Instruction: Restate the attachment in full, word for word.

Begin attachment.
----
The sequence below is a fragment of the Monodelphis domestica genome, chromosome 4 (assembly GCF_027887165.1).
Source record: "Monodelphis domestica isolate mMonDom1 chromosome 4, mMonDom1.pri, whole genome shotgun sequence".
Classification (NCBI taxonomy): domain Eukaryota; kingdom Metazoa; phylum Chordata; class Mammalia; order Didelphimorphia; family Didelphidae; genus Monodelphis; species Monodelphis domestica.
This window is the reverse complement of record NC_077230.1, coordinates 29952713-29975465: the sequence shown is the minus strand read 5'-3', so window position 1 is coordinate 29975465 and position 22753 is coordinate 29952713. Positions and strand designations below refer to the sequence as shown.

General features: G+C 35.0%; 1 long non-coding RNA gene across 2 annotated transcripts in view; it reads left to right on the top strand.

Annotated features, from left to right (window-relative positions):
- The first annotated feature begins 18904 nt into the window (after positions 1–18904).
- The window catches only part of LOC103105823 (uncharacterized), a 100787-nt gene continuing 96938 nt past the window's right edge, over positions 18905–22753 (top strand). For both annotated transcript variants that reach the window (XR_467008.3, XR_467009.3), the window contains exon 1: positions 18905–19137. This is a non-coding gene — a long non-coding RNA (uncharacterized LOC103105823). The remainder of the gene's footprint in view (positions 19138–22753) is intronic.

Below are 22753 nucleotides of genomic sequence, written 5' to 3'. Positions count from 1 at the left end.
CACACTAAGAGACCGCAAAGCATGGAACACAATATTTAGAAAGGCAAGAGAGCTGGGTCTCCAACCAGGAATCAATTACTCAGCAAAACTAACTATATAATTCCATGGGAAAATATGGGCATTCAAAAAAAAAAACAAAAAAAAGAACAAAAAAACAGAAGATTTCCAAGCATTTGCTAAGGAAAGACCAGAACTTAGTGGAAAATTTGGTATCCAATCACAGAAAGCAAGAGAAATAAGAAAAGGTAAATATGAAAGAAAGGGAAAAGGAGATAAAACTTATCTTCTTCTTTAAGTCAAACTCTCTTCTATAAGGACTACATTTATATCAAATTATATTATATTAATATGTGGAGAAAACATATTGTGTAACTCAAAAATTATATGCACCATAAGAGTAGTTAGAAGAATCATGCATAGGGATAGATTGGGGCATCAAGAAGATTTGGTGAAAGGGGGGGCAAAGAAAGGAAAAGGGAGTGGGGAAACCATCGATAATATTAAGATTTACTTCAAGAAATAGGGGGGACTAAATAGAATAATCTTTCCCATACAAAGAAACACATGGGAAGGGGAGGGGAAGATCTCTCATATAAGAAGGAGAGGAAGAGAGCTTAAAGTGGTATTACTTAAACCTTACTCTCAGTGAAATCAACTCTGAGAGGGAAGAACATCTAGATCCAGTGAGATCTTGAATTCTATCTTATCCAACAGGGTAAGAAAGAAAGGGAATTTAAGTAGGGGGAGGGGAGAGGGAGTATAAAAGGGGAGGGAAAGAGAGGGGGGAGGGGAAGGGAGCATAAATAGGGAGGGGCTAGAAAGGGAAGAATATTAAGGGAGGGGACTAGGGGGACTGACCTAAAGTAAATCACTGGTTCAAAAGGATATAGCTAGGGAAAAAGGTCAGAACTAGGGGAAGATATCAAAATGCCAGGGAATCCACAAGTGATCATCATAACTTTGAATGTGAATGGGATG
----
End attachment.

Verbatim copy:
The sequence below is a fragment of the Monodelphis domestica genome, chromosome 4 (assembly GCF_027887165.1).
Source record: "Monodelphis domestica isolate mMonDom1 chromosome 4, mMonDom1.pri, whole genome shotgun sequence".
Classification (NCBI taxonomy): domain Eukaryota; kingdom Metazoa; phylum Chordata; class Mammalia; order Didelphimorphia; family Didelphidae; genus Monodelphis; species Monodelphis domestica.
This window is the reverse complement of record NC_077230.1, coordinates 29952713-29975465: the sequence shown is the minus strand read 5'-3', so window position 1 is coordinate 29975465 and position 22753 is coordinate 29952713. Positions and strand designations below refer to the sequence as shown.

General features: G+C 35.0%; 1 long non-coding RNA gene across 2 annotated transcripts in view; it reads left to right on the top strand.

Annotated features, from left to right (window-relative positions):
- The first annotated feature begins 18904 nt into the window (after positions 1–18904).
- The window catches only part of LOC103105823 (uncharacterized), a 100787-nt gene continuing 96938 nt past the window's right edge, over positions 18905–22753 (top strand). For both annotated transcript variants that reach the window (XR_467008.3, XR_467009.3), the window contains exon 1: positions 18905–19137. This is a non-coding gene — a long non-coding RNA (uncharacterized LOC103105823). The remainder of the gene's footprint in view (positions 19138–22753) is intronic.

Below are 22753 nucleotides of genomic sequence, written 5' to 3'. Positions count from 1 at the left end.
CACACTAAGAGACCGCAAAGCATGGAACACAATATTTAGAAAGGCAAGAGAGCTGGGTCTCCAACCAGGAATCAATTACTCAGCAAAACTAACTATATAATTCCATGGGAAAATATGGGCATTCAAAAAAAAAAACAAAAAAAAGAACAAAAAAACAGAAGATTTCCAAGCATTTGCTAAGGAAAGACCAGAACTTAGTGGAAAATTTGGTATCCAATCACAGAAAGCAAGAGAAATAAGAAAAGGTAAATATGAAAGAAAGGGAAAAGGAGATAAAACTTATCTTCTTCTTTAAGTCAAACTCTCTTCTATAAGGACTACATTTATATCAAATTATATTATATTAATATGTGGAGAAAACATATTGTGTAACTCAAAAATTATATGCACCATAAGAGTAGTTAGAAGAATCATGCATAGGGATAGATTGGGGCATCAAGAAGATTTGGTGAAAGGGGGGGCAAAGAAAGGAAAAGGGAGTGGGGAAACCATCGATAATATTAAGATTTACTTCAAGAAATAGGGGGGACTAAATAGAATAATCTTTCCCATACAAAGAAACACATGGGAAGGGGAGGGGAAGATCTCTCATATAAGAAGGAGAGGAAGAGAGCTTAAAGTGGTATTACTTAAACCTTACTCTCAGTGAAATCAACTCTGAGAGGGAAGAACATCTAGATCCAGTGAGATCTTGAATTCTATCTTATCCAACAGGGTAAGAAAGAAAGGGAATTTAAGTAGGGGGAGGGGAGAGGGAGTATAAAAGGGGAGGGAAAGAGAGGGGGGAGGGGAAGGGAGCATAAATAGGGAGGGGCTAGAAAGGGAAGAATATTAAGGGAGGGGACTAGGGGGACTGACCTAAAGTAAATCACTGGTTCAAAAGGATATAGCTAGGGAAAAAGGTCAGAACTAGGGGAAGATATCAAAATGCCAGGGAATCCACAAGTGATCATCATAACTTTGAATGTGAATGGGATG